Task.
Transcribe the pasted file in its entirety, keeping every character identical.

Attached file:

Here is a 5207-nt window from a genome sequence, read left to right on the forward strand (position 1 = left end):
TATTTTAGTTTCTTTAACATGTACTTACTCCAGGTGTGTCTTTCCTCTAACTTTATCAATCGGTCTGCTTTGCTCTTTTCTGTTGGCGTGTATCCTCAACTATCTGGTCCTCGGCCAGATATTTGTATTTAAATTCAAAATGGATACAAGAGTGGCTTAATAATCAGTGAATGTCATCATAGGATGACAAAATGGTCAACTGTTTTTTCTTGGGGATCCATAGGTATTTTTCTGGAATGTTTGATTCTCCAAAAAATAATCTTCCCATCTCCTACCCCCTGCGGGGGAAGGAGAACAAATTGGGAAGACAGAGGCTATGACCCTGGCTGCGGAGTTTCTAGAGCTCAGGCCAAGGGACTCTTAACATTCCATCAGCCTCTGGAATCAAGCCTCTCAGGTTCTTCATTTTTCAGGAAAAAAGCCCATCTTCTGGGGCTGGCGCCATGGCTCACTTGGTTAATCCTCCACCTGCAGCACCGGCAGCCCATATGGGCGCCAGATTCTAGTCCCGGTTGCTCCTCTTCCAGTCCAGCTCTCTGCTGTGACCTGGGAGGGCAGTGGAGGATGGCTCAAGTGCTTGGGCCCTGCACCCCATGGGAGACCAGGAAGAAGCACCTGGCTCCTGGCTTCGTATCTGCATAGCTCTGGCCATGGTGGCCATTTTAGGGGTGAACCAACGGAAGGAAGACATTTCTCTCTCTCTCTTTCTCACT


Here is a 5207-nt window from a genome sequence, read left to right on the forward strand (position 1 = left end):
TATTTTAGTTTCTTTAACATGTACTTACTCCAGGTGTGTCTTTCCTCTAACTTTATCAATCGGTCTGCTTTGCTCTTTTCTGTTGGCGTGTATCCTCAACTATCTGGTCCTCGGCCAGATATTTGTATTTAAATTCAAAATGGATACAAGAGTGGCTTAATAATCAGTGAATGTCATCATAGGATGACAAAATGGTCAACTGTTTTTTCTTGGGGATCCATAGGTATTTTTCTGGAATGTTTGATTCTCCAAAAAATAATCTTCCCATCTCCTACCCCCTGCGGGGGAAGGAGAACAAATTGGGAAGACAGAGGCTATGACCCTGGCTGCGGAGTTTCTAGAGCTCAGGCCAAGGGACTCTTAACATTCCATCAGCCTCTGGAATCAAGCCTCTCAGGTTCTTCATTTTTCAGGAAAAAAGCCCATCTTCTGGGGCTGGCGCCATGGCTCACTTGGTTAATCCTCCACCTGCAGCACCGGCAGCCCATATGGGCGCCAGATTCTAGTCCCGGTTGCTCCTCTTCCAGTCCAGCTCTCTGCTGTGACCTGGGAGGGCAGTGGAGGATGGCTCAAGTGCTTGGGCCCTGCACCCCATGGGAGACCAGGAAGAAGCACCTGGCTCCTGGCTTCGTATCTGCATAGCTCTGGCCATGGTGGCCATTTTAGGGGTGAACCAACGGAAGGAAGACATTTCTCTCTCTCTCTTTCTCACT